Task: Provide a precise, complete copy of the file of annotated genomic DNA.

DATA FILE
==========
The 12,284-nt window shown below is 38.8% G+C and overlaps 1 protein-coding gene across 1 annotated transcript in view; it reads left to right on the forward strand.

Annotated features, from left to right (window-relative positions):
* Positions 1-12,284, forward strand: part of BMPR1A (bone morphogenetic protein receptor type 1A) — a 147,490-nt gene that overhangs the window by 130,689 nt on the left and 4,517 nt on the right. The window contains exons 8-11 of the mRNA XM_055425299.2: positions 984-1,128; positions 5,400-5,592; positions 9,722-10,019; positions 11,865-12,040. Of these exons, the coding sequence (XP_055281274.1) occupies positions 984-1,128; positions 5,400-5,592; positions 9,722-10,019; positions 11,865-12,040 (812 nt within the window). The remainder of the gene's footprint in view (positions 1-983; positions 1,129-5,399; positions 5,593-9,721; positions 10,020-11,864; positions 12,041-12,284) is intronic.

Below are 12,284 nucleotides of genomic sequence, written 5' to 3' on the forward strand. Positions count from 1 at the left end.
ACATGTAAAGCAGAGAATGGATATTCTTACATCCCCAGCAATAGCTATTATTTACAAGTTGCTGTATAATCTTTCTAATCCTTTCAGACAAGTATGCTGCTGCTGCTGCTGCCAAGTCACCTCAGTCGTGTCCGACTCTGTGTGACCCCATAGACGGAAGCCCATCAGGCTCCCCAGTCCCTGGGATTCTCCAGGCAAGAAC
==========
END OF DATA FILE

The 12,284-nt window shown below is 38.8% G+C and overlaps 1 protein-coding gene across 1 annotated transcript in view; it reads left to right on the forward strand.

Annotated features, from left to right (window-relative positions):
* Positions 1-12,284, forward strand: part of BMPR1A (bone morphogenetic protein receptor type 1A) — a 147,490-nt gene that overhangs the window by 130,689 nt on the left and 4,517 nt on the right. The window contains exons 8-11 of the mRNA XM_055425299.2: positions 984-1,128; positions 5,400-5,592; positions 9,722-10,019; positions 11,865-12,040. Of these exons, the coding sequence (XP_055281274.1) occupies positions 984-1,128; positions 5,400-5,592; positions 9,722-10,019; positions 11,865-12,040 (812 nt within the window). The remainder of the gene's footprint in view (positions 1-983; positions 1,129-5,399; positions 5,593-9,721; positions 10,020-11,864; positions 12,041-12,284) is intronic.

Below are 12,284 nucleotides of genomic sequence, written 5' to 3' on the forward strand. Positions count from 1 at the left end.
ACATGTAAAGCAGAGAATGGATATTCTTACATCCCCAGCAATAGCTATTATTTACAAGTTGCTGTATAATCTTTCTAATCCTTTCAGACAAGTATGCTGCTGCTGCTGCTGCCAAGTCACCTCAGTCGTGTCCGACTCTGTGTGACCCCATAGACGGAAGCCCATCAGGCTCCCCAGTCCCTGGGATTCTCCAGGCAAGAAC